Coconut oil is a rich source of beneficial medium chain fatty acids (MCFAs) particularly lauric acid. In this study, the oil was modified into a value-added product using direct modification of substrate through fermentation (DIMOSFER) method. A coconut-based and coconut-oil-added solid-state cultivation using a Malaysian lipolytic Geotrichum candidum was used to convert the coconut oil into MCFAs-rich oil. Chemical characteristics of the modified coconut oils (MCOs) considering total medium chain glyceride esters were compared to those of the normal coconut oil using ELSD-RP-HPLC. Optimum amount of coconut oil hydrolysis was achieved at 29% moisture content and 10.14% oil content after 9 days of incubation, where the quantitative amounts of the modified coconut oil and MCFA were 0.330 mL/g of solid media (76.5% bioconversion) and 0.175 mL/g of solid media (53% of the MCO), respectively. MCOs demonstrated improved antibacterial activity mostly due to the presence of free lauric acid. The highest MCFAs-rich coconut oil revealed as much as 90% and 80% antibacterial activities against Staphylococcus aureus and Escherichia coli, respectively. The results of the study showed that DIMOSFER by a local lipolytic G. candidum can be used to produce MCFAs as natural, effective, and safe antimicrobial agent. The produced MCOs and MCFAs could be further applied in food and pharmaceutical industries.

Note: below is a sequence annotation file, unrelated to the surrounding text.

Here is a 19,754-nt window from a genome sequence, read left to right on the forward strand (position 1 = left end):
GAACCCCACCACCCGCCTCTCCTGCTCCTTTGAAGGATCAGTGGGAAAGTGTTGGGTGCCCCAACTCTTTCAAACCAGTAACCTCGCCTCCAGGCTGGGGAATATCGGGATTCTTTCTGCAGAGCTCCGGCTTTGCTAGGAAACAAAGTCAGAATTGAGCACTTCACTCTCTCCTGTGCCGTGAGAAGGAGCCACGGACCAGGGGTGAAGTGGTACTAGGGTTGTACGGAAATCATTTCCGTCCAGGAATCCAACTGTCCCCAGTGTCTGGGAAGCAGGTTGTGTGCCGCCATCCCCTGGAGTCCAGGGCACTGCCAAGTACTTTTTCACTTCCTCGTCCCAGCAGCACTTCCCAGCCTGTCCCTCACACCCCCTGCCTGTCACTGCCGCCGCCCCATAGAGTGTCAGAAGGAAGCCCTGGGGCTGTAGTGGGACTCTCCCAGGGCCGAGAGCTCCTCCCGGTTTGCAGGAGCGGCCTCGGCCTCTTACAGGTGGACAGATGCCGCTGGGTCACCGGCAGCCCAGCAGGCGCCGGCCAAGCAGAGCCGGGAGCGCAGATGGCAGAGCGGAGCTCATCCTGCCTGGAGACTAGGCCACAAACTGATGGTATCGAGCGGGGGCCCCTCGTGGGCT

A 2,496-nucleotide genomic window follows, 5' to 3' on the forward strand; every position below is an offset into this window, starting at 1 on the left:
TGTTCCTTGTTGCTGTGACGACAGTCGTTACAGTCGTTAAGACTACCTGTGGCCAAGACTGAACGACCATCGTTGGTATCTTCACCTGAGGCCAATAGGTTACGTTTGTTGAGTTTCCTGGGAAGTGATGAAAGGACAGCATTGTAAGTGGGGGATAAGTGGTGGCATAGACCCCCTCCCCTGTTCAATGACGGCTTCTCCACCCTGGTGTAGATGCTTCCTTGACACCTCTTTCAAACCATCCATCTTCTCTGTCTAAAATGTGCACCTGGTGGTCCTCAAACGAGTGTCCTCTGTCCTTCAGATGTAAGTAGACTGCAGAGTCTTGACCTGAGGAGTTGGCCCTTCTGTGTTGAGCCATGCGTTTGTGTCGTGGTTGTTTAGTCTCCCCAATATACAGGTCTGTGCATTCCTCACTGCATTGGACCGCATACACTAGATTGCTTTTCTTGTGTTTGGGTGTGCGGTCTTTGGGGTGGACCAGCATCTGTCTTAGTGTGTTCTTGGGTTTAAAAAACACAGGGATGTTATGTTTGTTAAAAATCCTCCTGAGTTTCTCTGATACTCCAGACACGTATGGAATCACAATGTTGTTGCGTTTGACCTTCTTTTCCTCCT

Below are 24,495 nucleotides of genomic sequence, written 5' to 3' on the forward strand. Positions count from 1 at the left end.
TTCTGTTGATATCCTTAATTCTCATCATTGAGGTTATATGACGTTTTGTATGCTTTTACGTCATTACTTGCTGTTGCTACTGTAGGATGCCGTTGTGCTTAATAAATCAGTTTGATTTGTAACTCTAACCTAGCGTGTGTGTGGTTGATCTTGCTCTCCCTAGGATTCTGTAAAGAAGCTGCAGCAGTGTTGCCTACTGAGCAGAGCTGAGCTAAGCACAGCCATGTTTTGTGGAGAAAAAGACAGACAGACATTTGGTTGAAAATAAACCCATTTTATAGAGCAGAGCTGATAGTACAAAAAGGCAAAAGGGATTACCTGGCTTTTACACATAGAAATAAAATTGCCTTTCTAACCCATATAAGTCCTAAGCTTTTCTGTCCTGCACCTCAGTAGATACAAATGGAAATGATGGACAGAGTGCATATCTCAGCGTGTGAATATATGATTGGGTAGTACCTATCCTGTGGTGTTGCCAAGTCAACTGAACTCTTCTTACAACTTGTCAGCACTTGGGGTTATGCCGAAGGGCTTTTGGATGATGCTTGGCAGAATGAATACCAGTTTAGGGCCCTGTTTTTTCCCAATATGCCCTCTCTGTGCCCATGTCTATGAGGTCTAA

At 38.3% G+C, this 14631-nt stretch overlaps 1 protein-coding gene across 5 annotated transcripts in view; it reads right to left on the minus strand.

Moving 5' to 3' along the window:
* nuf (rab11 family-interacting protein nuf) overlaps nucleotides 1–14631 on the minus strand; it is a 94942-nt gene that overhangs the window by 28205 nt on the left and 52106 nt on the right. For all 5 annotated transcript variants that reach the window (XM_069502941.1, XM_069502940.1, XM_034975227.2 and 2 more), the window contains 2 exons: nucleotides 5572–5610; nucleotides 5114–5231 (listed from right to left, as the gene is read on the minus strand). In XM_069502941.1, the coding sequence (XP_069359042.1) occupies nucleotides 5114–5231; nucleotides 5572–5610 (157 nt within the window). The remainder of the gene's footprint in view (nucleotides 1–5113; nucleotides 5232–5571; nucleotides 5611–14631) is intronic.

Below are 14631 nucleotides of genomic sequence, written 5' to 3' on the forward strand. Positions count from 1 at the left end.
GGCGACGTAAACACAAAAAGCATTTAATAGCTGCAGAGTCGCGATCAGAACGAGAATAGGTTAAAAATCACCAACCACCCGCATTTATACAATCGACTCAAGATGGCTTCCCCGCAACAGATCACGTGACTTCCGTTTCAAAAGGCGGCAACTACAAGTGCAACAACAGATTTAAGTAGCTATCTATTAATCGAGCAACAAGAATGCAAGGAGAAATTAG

6. Lo SK, Baharin BS, Tan CP, Lai OM
    J Chromatogr Sci, 2004 Mar;42(3):145-54.
    PMID: 15023251